The future

Last Updated: August 23, 2011By Tags: , ,

Complaining that a Miranda July film is too quirky is like complaining that the Saw franchise is too violent. Anyone who ever dabbled in performance art from an early age has had that eccentric, overzealous, slightly creepy teacher: a dance instructor in a way-too-tight leotard, jiggling to New Age music, a drama teacher overemphasizing inflections of gibberish words—Miranda July is that performance artist.

Frizzy-haired, pale, and willowy, looking like a cross between Debra Winger and PJ Harvey at her most waifish, July is certainly an unabashed performer. She’s a bit in love with herself, prone to devoting whole scenes to her off-kilter role playing and choreography. In her last feature, 2005’s Me and You and Everyone We Know, her character—a performance artist, what range!—tape-recorded herself having whole conversations in a variety of timbres and personas. And in her latest, The Future (which opened July 29), she provides a squawking, lisping voice-over to a cat named Paw-Paw, an ailing critter trapped in a veterinary clinic cage and given to existential laments about its entrapment.

That annoying, scary, disembodied kitty—for each psychobabble cat monologue, the audience only gets to see a pair of man-made paws—is unfortunately a pivotal character in The Future, which is otherwise a much quieter, less baffling affair than Me and You. Paw-Paw, adopted by Sophie (July, playing a glum, talentless dance teacher) and her meek boyfriend, Jason (Hamish Linklater, who sports the same semi-afro as July) has 30 days to heal at the vet before its owners retrieve it. Then, they will have to care for it round the clock to ensure it lives for up to five years. At that time, this morbid couple decides, they will be 40 and their livelihood will be dead. “After 40, it’s like loose change,” Jason explains, in that you carry around all this useless stuff you don’t know what to do with. Hence, they need to live it up for the last month of their waning youth.

So what do they do? Nothing much, which is quite dispiriting, though it’s clearly the darkly comic conceit of the whole movie. The couple’s dynamic is, I imagine, the same that would exist between many empowered—if unhappy—artistic women and their very supportive, less ambitious men. One gets the feeling that the couple has always been dull; even at 25, it can be assumed, Jason was an unquestioning slave to his soulless telemarketing-from-home job while Sophie, the frustrated eccentric, danced around the house, attempting kooky projects. So naturally, when they go out in search of forced adventure, the results are, well, rather dull.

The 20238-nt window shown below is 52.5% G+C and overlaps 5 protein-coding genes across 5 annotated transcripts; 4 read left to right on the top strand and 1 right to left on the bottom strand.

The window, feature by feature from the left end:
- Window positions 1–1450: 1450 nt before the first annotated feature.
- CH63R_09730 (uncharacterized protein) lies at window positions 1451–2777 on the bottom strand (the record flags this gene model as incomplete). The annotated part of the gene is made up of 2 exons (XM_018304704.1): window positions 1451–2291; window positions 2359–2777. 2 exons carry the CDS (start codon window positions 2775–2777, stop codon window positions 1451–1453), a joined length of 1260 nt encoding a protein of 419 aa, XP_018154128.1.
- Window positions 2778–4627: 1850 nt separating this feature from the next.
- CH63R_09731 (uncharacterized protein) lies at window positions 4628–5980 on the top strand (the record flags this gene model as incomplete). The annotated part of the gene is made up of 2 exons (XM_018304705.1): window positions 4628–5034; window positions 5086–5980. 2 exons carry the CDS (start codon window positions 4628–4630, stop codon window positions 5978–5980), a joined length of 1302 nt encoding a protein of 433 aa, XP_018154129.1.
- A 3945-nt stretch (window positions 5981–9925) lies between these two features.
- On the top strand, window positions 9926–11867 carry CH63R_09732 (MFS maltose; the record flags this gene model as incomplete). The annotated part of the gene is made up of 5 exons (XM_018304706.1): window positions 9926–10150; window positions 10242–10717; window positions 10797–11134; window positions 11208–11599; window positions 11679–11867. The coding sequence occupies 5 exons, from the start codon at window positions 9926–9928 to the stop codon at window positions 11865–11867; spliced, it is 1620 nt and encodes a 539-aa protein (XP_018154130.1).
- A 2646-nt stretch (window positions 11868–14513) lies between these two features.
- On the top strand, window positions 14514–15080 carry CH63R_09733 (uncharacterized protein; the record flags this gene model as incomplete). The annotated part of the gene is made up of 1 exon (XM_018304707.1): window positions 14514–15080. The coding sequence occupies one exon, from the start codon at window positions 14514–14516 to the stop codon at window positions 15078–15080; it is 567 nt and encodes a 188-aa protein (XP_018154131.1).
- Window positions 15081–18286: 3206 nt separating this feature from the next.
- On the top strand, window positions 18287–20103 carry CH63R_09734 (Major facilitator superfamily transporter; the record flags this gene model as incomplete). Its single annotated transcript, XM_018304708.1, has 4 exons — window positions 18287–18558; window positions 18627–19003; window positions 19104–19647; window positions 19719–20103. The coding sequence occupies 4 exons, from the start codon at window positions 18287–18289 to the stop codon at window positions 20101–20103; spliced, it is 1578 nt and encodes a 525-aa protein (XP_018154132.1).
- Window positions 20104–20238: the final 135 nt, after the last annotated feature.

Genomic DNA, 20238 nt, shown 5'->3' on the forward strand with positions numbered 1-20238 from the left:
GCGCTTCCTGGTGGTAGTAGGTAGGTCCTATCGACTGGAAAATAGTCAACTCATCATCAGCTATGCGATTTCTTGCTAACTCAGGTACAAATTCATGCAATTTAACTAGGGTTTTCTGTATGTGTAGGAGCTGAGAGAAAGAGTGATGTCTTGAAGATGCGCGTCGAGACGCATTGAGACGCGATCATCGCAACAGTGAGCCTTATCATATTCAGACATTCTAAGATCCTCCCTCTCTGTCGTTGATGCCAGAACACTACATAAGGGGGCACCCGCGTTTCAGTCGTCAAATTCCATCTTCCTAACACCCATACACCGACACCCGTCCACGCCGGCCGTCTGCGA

After both Jason and Sophie capriciously quit their jobs, Jason becomes a door-to-door salesman of trees. (If this movie were shot in New York City, where excruciatingly energetic do-gooders with clipboards regularly stop angry, hard-working commuters on every other sidewalk, shouting their causes, these scenes would be scabrously funny, but it’s set in California, where even the rude door-shutters are uber-polite and earthy). While Jason receives spiritual life lessons from a talkative, possibly senile customer, Sophie flirts—quirkily, of course—with Marshall, an older divorcee and father (David Warshofsky). Eventually—in a hilariously disturbing sequence—she gives in to disgusted lust, because—well presumably because Marshall tells her outright that he wants sex, something Jason would never do.

The funniest scene in The Future is early on, and it’s the one scene that seems rooted on this planet; it’s also one of the only scenes in wide-shot, not burrowing in on July and Linklater’s every pout and eyebrow flutter. As a couple of delighted children dance around a studio, July pathetically calls out dance moves (“Hop, hop”), barely faking the energy to lift her arms. Her character is a dreadful dancer, but like most failed performers, she’s angry that she’s been reduced to teaching children, and that anger is beautifully, subtly displayed in this scene—the children’s joy and utter unawareness of their teacher’s misery only boosts the hilarity.

Despite her hogging almost every scene in The Future, July clearly has a fondness for precocious children, whom she gives ample screen time. In “Me and You,” a seven year-old, influenced by his teen brother’s blooming sexuality, starts a childish instant messenger conversation—with July, who thinks he’s a sex chatter. Oddly, the conversation goes on unhinged. Like the aforementioned eccentric teachers, July puts children on the same plane as adults, which can be simultaneously cringe-inducing and coyly funny. (What is one to make, for example, of Marshall’s daughter blurting out, “I live with my dad because my mom is a free spirit”?)

In The Future, we want more of the authentic gloom of the lame dance class scene and infinitely less of the forced, metaphysical gloom July bombards most of the film with. Besides the screeching cat and the wise-beyond-her-years little girl (who at one point buries herself neck-deep in sand), we get a talking, advice-lending moon (a moon, for crying out loud, and what’s worse is that this twist happens just when the story is reaching an authentic emotional peak). There’s also a smothering shirt that comes to life and time-stopping tricks and—just stop me right here.

July should make films more than once every six years. She has talent for depicting low-flame relationships, and in particular the sorrow that can accompany unbridled lust. She gets a nice, reserved performance out of Linklater, and there are touches of bracing, bitter dialogue. But The Future is too weighed down by overarching metaphors.